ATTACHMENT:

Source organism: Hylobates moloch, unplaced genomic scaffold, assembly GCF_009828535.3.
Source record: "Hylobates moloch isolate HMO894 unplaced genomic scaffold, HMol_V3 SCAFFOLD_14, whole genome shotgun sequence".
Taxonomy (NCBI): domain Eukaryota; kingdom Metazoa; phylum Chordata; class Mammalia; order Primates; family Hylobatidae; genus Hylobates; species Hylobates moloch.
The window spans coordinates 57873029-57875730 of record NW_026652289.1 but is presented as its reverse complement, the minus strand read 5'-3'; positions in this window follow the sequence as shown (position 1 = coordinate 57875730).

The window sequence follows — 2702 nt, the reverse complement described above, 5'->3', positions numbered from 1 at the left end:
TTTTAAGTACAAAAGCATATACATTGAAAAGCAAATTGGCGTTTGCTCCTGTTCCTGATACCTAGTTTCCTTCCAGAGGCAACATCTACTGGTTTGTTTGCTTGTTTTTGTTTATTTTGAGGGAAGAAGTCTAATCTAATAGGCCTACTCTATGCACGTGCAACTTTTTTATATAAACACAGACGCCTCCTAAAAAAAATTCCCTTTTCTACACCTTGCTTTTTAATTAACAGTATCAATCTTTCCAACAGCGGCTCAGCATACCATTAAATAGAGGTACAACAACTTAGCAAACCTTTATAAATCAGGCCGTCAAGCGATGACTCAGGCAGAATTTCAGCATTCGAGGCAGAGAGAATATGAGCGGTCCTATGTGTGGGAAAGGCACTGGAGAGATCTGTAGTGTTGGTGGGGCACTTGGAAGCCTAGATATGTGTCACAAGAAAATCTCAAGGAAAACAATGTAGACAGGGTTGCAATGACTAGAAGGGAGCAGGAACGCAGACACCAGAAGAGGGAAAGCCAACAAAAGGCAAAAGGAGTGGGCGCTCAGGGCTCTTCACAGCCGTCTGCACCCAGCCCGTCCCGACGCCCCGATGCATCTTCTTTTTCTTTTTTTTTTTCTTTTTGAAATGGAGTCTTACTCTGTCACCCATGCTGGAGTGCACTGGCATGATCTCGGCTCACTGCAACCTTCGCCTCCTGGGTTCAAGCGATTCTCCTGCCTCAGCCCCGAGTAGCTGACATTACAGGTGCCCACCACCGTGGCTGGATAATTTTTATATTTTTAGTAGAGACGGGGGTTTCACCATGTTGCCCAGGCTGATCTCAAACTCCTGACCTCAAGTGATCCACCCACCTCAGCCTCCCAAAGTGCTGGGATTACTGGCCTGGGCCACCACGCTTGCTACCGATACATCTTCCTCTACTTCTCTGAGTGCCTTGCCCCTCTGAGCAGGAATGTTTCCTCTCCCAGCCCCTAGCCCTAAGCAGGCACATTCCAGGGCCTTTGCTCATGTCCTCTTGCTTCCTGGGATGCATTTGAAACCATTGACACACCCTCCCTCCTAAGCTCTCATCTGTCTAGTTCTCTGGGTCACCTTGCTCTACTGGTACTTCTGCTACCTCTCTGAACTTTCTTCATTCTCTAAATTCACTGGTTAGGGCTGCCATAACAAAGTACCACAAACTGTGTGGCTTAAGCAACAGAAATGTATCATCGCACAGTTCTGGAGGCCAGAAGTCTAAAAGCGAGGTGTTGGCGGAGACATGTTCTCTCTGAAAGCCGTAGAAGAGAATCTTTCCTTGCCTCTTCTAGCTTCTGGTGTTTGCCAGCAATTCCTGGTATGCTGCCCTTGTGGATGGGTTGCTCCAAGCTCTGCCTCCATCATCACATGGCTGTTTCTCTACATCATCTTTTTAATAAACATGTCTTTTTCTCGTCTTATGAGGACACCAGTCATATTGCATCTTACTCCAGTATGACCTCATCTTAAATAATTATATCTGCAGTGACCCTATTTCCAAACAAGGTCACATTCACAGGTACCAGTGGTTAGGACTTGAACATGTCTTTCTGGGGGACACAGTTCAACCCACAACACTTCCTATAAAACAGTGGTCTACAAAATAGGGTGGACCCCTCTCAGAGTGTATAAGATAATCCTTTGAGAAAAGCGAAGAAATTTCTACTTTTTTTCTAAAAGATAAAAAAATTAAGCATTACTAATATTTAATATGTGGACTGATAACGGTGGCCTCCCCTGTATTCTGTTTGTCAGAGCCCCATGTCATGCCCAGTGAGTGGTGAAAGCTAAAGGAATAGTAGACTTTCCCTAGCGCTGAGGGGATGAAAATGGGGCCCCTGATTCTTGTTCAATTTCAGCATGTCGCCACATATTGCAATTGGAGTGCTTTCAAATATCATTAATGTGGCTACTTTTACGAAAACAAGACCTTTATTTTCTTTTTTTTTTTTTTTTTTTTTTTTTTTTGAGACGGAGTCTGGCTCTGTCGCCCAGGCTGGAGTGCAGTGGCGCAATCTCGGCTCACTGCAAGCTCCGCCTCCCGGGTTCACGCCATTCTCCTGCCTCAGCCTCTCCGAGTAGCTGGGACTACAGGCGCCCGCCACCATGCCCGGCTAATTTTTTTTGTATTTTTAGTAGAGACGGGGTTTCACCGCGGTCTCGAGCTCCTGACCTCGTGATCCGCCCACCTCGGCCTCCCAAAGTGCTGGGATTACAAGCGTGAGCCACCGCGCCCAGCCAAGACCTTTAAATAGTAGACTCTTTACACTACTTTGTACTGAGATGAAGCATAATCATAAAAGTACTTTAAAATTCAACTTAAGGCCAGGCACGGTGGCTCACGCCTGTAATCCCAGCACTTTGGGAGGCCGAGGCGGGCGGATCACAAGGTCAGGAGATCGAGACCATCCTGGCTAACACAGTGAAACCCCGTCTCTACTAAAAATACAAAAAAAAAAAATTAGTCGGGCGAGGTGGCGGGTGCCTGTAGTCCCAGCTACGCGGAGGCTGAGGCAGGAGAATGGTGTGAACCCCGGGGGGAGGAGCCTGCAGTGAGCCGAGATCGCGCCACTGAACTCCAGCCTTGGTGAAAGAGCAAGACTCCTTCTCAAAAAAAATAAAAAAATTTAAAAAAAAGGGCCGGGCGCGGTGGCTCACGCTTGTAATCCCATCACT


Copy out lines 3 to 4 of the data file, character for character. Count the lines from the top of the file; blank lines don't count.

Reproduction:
Taxonomy (NCBI): domain Eukaryota; kingdom Metazoa; phylum Chordata; class Mammalia; order Primates; family Hylobatidae; genus Hylobates; species Hylobates moloch.
The window spans coordinates 57873029-57875730 of record NW_026652289.1 but is presented as its reverse complement, the minus strand read 5'-3'; positions in this window follow the sequence as shown (position 1 = coordinate 57875730).